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Justice Breyer returns to teach at Harvard
Stephen Breyer

The retired Supreme Court justice continues his law career at the place where it began

Justice Stephen Breyer will return to teach at Harvard in the fall following his Supreme Court retirement, according to a July 15 Harvard news release.

Justice Breyer graduated magna cum laude from Harvard Law School in 1964 and was an articles editor on the Harvard Law Review, according to the university news release. He served on the Harvard Law School faculty from 1967 to 1980 and held a joint appointment at the Kennedy School of Government from 1977 to 1980.

In one of his last cases before his retirement on June 30, Breyer dissented from the June 21 Carson v. Makin ruling, a landmark school choice case, which compelled the state of Maine to stop excluding religious schools from a public tuition assistance program.

Breyer (pictured), served 42 years as a federal judge and 27 on the Supreme Court.

In his new role, Breyer will serve as the Byrne Professor of Administrative Leave and Process, held jointly with Professor Todd Rakoff.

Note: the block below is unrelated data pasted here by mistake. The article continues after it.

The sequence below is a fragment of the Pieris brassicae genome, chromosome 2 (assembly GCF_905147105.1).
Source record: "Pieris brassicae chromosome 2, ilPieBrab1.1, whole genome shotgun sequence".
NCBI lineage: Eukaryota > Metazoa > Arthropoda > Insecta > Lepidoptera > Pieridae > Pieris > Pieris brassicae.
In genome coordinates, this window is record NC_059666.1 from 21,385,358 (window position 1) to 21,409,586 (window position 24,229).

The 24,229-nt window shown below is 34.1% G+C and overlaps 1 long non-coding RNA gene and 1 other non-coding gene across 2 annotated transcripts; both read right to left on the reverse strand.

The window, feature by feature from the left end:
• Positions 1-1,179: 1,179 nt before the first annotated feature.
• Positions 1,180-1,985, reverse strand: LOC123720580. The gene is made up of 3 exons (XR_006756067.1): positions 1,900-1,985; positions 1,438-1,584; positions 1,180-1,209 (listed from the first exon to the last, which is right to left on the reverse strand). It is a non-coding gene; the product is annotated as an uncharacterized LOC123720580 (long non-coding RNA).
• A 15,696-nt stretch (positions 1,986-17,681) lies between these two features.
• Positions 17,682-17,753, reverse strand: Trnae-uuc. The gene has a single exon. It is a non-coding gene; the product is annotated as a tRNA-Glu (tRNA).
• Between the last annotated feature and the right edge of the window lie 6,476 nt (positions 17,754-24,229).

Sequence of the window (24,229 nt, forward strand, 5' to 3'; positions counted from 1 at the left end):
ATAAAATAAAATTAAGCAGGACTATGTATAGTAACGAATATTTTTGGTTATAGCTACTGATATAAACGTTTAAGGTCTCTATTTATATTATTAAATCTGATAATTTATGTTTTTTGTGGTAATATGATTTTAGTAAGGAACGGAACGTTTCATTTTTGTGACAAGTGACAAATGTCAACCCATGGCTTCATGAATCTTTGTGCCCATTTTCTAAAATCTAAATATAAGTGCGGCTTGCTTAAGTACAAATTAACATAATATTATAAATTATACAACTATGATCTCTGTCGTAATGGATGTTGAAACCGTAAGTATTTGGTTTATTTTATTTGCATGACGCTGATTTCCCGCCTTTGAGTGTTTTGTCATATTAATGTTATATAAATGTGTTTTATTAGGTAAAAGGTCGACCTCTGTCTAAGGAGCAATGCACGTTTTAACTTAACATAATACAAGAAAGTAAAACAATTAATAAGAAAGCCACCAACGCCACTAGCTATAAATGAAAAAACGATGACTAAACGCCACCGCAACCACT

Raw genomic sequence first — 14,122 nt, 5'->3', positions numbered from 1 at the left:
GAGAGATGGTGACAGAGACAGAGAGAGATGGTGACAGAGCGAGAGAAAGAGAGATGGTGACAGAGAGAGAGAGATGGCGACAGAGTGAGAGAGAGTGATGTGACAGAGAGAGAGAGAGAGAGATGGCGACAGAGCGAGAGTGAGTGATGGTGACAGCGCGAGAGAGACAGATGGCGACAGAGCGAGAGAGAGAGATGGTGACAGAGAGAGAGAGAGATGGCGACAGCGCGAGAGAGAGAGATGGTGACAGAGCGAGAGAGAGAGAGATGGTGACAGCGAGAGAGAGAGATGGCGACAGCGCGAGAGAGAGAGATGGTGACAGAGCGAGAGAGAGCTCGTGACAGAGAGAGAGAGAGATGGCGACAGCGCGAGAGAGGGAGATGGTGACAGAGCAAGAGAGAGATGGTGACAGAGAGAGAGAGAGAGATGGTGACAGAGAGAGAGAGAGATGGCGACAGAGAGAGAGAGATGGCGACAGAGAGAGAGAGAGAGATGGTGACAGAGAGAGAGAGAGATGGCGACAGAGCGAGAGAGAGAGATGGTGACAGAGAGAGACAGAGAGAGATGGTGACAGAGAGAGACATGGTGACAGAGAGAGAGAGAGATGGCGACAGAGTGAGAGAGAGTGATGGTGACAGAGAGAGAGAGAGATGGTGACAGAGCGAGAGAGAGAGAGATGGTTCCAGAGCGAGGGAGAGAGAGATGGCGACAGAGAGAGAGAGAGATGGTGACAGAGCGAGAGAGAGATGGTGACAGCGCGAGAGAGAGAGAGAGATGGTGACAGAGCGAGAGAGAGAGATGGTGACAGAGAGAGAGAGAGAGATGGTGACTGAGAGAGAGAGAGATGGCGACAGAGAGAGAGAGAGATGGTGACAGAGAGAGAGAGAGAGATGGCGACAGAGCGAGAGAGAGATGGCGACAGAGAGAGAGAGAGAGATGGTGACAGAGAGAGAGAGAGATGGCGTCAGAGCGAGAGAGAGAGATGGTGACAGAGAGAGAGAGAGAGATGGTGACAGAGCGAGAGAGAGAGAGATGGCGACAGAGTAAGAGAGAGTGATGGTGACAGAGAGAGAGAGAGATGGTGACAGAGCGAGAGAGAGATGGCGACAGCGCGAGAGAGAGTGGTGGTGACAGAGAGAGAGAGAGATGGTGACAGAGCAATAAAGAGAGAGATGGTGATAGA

“I am very pleased to return to Harvard to teach there and to write,” Breyer stated in the release. “Among other things, I will likely try to explain why I believe it is important that the next generations of those associated with the law engage in work, and take approaches to law, that help the great American constitutional experiment work effectively for the American people.”

Justice Breyer “will teach seminars and reading groups, continue to write books and produce scholarship, and participate in the intellectual life of the school and in the broader Harvard community,” the release continued.

“From his pioneering work on deregulation to his ongoing writings about judicial method, Justice Breyer has been one of the most influential contributors to American law and policy for decades,” Martha Minow, former dean of Harvard Law School, stated in the release.

He was replaced by his former law clerk and fellow Harvard Law School graduate Ketanji Jackson, who graduated the Ivy League school in 1992.

MORE: Supreme Court rules government cannot exclude religious schools from tuition assistance

IMAGE: Harvard Law School

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About the Author
assistant editor
Maggie has previously worked as an associate editor of Columbia magazine, an editorial assistant at DNAinfo.com, and an elementary school teacher at a charter school in Phoenix. She holds a B.A. from New York University and lives in New Haven, Connecticut.